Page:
Two potential Ramsar sites in the district have welcomed a host of migratory birds from Eurasia this winter
Jamui district in south Bihar, bordering Jharkhand, is welcoming avian visitors from far-off lands this winter, something that local forest officials are attributing to conservation efforts. This photo shows a black-headed ibis. Photo: Mohd Imran Khan
Nagi and Nakti, two dams in the district, have been declared a protected area. This winter, they have attracted 222 types of birds from Europe, Russia, Central Asia and Tibet. Jamui Divisional Forest Officer Piyush Kumar Barnwal told this reporter, “Our conservation efforts, suitable climate and availability of food have attracted migratory birds in such large numbers.” This photo shows a flock of bar-headed geese. Photo: Mohd Imran Khan
Barnwal added that two pairs of Indian Skimmers had been spotted recently in the area after a gap of 13 years. It is a rare water bird and on the verge of near extinction. This photo shows a Coppersmith Barbet. Photo: Mohd Imran Khan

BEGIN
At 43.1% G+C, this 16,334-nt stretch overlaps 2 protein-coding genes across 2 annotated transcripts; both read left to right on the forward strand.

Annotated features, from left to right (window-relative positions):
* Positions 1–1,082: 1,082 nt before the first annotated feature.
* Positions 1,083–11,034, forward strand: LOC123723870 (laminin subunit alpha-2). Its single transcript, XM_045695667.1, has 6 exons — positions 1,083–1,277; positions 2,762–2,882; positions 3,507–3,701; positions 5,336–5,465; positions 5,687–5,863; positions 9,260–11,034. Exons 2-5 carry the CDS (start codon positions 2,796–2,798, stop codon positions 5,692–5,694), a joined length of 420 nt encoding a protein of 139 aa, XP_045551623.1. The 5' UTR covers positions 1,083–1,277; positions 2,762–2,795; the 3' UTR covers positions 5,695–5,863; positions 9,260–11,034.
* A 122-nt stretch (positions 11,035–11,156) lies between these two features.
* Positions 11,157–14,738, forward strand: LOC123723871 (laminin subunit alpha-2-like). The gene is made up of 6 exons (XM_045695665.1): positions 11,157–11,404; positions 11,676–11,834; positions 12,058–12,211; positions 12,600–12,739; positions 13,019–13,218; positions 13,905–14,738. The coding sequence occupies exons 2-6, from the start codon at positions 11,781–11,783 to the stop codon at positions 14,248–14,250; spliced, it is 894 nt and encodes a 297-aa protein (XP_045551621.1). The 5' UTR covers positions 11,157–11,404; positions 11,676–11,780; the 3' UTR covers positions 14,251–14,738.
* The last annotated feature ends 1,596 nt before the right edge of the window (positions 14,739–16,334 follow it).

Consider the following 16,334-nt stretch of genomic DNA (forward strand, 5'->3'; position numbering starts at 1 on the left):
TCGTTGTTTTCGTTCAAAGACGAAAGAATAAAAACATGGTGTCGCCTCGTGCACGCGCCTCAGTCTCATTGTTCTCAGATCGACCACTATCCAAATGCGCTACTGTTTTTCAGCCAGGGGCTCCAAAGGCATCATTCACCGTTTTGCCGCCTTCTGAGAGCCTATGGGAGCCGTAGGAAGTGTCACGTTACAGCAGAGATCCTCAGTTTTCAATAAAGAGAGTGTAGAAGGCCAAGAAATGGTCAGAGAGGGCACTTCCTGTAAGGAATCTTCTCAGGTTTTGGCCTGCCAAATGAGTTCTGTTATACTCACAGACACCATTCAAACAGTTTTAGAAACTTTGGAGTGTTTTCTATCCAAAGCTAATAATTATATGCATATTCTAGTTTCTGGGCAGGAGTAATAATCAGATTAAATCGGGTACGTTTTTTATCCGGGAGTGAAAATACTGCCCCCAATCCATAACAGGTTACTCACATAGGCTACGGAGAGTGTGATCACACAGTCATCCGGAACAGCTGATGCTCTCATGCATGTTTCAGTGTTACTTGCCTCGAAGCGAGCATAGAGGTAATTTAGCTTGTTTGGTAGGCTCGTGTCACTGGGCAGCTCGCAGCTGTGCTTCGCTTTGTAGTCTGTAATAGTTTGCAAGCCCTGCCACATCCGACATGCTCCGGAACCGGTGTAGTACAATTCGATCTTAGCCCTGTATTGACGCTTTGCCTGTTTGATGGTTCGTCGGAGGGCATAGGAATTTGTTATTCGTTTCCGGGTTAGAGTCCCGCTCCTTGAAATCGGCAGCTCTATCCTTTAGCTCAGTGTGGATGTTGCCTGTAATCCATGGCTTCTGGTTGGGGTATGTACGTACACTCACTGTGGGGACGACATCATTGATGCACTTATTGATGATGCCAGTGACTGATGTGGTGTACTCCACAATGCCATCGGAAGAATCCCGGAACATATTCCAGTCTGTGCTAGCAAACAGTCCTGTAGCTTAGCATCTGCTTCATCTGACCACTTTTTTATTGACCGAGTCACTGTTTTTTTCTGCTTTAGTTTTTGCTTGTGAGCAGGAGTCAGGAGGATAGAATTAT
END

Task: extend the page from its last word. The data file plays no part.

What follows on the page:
Rosy Starlings and Northern Lapwings have also been spotted by a team engaged in conducting a census of birds in the area, according to Barnwal. This photo shows Red-crested Pochards. Photo: Mohd Imran Khan
According to Sandeep Kumar, a bird guide from the forest department in Nagi and Natki bird sanctuary, several migratory birds including tufted duck, Northern pintail, bar-headed goose, Northern tepehun, Common redshank, Tring totanus, Common greenshank and Tringa nebularia have also been spotted. This photo shows a black-winged stilt. Photo: Mohd Imran Khan
According to the National Wetland Atlas, Bihar has a total of 4,416 wetlands spanning an area of 385,627 hectares. This photo shows a tricoloured munia. Photo: Mohd Imran Khan
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